Attending a funeral service at funeral homes Johnstown, PA always accompanies mixed emotions. The pain of acknowledging that the departed soul has left forever can be overwhelming. And even more importantly, not knowing how to be on your best behavior at a funeral can add to your emotions.
Unsurprisingly, many people have little to no idea about what is or isn’t deemed appropriate behavior at a funeral service – especially for first-time visitors. Given this, we have outlined a few simple tips on the best funeral etiquette.
Give it a read:
1. What to Wear
Some families may ask the guests to wear the deceased’s favorite color or any special outfit as a tribute to them. If ever in doubt, opting for a modest outfit in simple or dark colors is your best bet.
It’s too necessary to always dress in black for a funeral event. You can wear anything as long as it’s not too shiny, casual, or exposing – as it garners the unnecessary attention of other guests. But whatever you wear should be clean, presentable, and appropriate for the tone of the funeral set by the venue.
For females, a modest dress or pair of pants and a blouse, in dark or demure colors can be a good choice. Never wear anything flashy or glittery or garish. You’re not making any fashion statement.
2. What to Say
Many people shy away from approaching the bereaved and offering their condolences. The reason, they don’t know what to say to make the grieving person feel better.
But it’s crucial to show support through your words. Saying something simple like ‘I’m so sorry’ with a reassuring hug, may be all that you need to do. Say anything you want but be sure your words are heartfelt and comforting.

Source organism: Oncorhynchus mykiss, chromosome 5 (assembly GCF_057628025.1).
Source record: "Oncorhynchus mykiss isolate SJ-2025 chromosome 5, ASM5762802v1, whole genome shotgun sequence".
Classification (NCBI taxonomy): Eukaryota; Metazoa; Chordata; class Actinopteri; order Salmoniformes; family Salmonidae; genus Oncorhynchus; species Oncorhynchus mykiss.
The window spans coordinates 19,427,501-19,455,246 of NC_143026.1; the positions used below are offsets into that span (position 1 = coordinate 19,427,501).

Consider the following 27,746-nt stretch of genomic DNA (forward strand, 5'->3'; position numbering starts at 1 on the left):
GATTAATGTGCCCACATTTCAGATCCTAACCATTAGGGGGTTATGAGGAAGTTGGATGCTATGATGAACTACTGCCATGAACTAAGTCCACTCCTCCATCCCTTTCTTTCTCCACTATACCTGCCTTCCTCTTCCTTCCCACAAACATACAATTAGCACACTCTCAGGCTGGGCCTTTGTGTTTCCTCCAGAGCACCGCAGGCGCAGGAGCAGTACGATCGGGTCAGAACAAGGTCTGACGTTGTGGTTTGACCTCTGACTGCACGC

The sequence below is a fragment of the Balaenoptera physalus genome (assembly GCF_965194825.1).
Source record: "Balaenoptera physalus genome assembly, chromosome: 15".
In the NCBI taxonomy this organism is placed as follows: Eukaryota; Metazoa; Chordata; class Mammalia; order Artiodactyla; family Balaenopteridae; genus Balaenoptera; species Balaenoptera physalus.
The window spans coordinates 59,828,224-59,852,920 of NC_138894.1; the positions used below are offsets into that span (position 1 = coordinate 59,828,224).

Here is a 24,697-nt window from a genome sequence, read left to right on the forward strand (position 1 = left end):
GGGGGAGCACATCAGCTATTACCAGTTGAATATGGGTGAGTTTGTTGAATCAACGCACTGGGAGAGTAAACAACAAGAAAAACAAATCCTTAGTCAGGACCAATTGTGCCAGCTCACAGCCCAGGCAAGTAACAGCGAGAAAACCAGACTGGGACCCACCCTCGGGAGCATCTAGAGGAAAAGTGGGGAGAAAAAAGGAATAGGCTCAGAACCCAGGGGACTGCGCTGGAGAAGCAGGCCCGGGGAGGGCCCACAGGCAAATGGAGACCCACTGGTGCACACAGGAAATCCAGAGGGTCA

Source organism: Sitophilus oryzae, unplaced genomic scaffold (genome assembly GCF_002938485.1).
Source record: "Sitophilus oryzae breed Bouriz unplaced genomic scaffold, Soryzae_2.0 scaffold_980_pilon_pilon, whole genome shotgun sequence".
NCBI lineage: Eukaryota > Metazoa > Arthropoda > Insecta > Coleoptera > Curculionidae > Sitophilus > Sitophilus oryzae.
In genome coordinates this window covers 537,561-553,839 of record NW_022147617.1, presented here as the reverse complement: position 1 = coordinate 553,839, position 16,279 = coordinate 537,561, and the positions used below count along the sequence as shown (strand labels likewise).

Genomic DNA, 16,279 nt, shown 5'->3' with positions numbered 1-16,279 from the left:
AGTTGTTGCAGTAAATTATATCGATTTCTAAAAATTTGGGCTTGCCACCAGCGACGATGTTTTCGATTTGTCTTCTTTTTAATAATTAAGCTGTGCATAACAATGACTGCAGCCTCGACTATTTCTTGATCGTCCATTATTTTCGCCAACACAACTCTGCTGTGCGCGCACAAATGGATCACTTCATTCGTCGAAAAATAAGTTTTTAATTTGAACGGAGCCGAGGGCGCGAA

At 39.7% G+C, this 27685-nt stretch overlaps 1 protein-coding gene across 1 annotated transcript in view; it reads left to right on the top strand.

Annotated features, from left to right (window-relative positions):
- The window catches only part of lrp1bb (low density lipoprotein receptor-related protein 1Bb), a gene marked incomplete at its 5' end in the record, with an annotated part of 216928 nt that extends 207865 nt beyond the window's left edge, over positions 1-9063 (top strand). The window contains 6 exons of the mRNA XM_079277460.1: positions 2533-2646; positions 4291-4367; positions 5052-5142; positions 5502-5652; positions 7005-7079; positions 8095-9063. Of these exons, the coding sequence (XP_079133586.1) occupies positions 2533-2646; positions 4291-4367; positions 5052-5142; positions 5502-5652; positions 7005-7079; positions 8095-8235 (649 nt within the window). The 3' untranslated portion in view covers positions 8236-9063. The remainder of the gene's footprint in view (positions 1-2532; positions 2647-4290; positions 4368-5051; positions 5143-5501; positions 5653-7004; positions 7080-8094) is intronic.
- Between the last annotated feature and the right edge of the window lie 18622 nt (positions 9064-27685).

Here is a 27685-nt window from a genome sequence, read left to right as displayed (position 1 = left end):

Avoid saying something that may sound hollow and insincere like “he’s in a better place right now.”
3. Don’t Take Photos Unless Asked
Taking selfies and photos during the service is not appropriate. It is considered disrespectful to the grieving family as well as the guests. But if the family specifically requests you to capture some memorable moments, step up and do it.
4. Where to Sit
Remember that the front rows are generally meant for immediate family members and inner-circle friends. If you are not a close friend or relative of the deceased, you should choose a seat towards the back of the venue.
Also, if you arrive late at the event, don’t jump past the guests. It gathers the unnecessary attention of the attendees. Sit anywhere you find a spot.
It’s best to have babies and young children minded so they do not attend the funeral. But if you have to take them anyway, especially if they are close family or friends of the deceased, be sure to tell them beforehand what they might expect.
Never force them to view a deceased or participate when they are otherwise uncomfortable. Above all, don’t let children be disruptive or interrupt proceedings.